A Statistical Paradise

My time in Mauritius was short lived, but I defiantly made the most of it. Mauritius’ tropical culture and unreal white sand beaches are just two of the reasons why many refer to it as the Hawaii of Europe. In Grand Bay, where I spent my time, I took in more than the brilliant blue beach water and white sand beaches.

Not a second after I stepped into my villa, did my swimming trunks find themselves around my waist. Walking to the beach, I did not feel like I was in a third world country, but rather in a resort in the first world.  This did not seem right. I am not traveling the world to be in so called “paradise.” I am traveling the world to experience what gives a country its, as Semester at Sea says, “personal identity in a globalized world.” I had to step out of the comfort of the resort and learn about the people on the small island of Mauritius.

After a little fun in the sun, like pirates on the prowl for gold, my roommate and I started searching for tasty local food. At a bus stop, we stumbled upon a six-foot-tall, 19-year old, high school senior, named Dhyana.  The young man enlightened us on where to fill out stomachs and directed us onto a bus.

Once we stepped off the bus, Mike and I convinced Dhyana to join us for the feast. The three of us were soon sitting at an oval table on a pebble patio outside of a restaurant when, in mid-sentence, Dhyana shot out of his chair and ran inside. Seconds later, he was back. Our new friend gasped as he explained that he spotted his father driving past us in a black BMW, and that he would have his neck if he saw him drinking a beer the day before a statistics exam.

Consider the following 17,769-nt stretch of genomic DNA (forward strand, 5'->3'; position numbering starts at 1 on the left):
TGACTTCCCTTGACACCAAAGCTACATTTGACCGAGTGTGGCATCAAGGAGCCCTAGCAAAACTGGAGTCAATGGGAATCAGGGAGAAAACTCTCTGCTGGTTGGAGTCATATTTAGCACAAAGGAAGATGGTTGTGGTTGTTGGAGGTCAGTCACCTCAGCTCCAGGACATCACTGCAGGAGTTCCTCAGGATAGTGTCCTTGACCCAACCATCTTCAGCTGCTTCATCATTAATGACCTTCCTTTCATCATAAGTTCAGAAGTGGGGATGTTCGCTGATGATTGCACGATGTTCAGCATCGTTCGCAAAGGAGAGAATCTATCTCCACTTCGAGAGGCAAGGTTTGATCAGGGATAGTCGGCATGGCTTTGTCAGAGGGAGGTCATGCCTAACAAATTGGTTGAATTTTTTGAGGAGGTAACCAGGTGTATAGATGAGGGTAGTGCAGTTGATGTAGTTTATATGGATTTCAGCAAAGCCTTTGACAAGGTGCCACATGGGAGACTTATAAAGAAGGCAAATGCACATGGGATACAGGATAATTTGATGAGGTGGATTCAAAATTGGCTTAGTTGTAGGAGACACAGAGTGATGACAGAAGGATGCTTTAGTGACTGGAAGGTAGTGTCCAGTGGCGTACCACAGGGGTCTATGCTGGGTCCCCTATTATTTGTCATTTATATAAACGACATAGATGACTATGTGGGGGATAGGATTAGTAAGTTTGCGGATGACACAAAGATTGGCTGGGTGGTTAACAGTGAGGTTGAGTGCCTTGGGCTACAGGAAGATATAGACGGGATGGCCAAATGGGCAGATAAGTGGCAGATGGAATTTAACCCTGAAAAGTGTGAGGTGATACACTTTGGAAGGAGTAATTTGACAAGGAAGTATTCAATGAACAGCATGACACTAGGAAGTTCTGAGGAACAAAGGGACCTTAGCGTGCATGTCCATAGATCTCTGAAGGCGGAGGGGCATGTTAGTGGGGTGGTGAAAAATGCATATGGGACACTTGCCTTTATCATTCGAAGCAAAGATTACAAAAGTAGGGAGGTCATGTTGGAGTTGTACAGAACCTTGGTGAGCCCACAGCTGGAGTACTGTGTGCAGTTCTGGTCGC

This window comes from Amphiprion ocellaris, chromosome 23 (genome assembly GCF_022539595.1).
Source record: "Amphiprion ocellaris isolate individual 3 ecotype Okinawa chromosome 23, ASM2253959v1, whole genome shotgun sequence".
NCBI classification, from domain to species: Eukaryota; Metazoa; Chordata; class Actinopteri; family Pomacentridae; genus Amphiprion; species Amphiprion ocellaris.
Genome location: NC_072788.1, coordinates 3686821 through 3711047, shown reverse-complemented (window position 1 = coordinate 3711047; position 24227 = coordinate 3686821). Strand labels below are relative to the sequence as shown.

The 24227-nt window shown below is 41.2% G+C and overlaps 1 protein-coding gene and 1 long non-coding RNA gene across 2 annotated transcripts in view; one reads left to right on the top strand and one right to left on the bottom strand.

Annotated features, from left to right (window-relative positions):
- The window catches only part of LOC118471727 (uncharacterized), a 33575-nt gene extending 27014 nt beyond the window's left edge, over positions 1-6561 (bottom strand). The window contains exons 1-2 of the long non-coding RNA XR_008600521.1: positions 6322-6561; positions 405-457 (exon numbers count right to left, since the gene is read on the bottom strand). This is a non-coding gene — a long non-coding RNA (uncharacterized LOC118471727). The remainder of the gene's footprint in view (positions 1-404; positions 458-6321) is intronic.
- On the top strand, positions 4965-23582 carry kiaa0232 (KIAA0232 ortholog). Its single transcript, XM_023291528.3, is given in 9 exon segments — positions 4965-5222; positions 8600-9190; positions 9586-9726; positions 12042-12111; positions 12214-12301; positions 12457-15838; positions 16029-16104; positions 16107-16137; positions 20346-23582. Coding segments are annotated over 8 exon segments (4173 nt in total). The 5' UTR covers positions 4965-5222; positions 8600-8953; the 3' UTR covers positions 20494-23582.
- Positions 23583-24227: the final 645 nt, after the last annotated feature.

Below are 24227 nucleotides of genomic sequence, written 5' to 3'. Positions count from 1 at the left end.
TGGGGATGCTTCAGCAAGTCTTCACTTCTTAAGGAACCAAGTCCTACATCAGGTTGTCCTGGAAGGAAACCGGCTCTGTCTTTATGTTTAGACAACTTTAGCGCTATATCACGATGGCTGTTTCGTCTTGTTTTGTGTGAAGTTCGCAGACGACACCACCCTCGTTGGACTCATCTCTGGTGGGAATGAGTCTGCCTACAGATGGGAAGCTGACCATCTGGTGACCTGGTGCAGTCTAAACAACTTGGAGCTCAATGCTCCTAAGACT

Mike and I felt guilty, and did not want our new friend to get in trouble. Not too bothered, Dhyana insisted on staying to finish the discussion. Somehow, the conversation turned to the immature topic of curse words in Creole, a language spoken in Mauritius. We all laughed as Mike and I attempted to pronounce the explicit words.

My roommate and I were practicing our new vocabulary when the waiter came to remove the licked clean plates and dry beer mugs. The waiter found our pronunciation of such vile words humorous. With the sun starting to set, it was soon time to head back to the villa. Our new pal spoke to us as if we were his best friends, as if we had known him his entire life. It was hard to say our goodbyes as he directed us to the bus that would take us to our villa for the night.

A groggy morning followed an eventful evening out in Grand Bay; it was soon time to return to the ship. The 45-minute drive from Grand Bay back to port was just as smooth as the drive to Grand Bay from the ship. The roads were not bumpy, and there were no pedestrians marching across the pavement. Sugar plantations stretched as far as the eye could see, and the sugar cane stood about five to six feet high, was a brilliant shade of green, and flapped in the sea breeze like a flag. Best of all and just as sweet as its sugar are the people of Mauritius.

—Thomas Shelton

 

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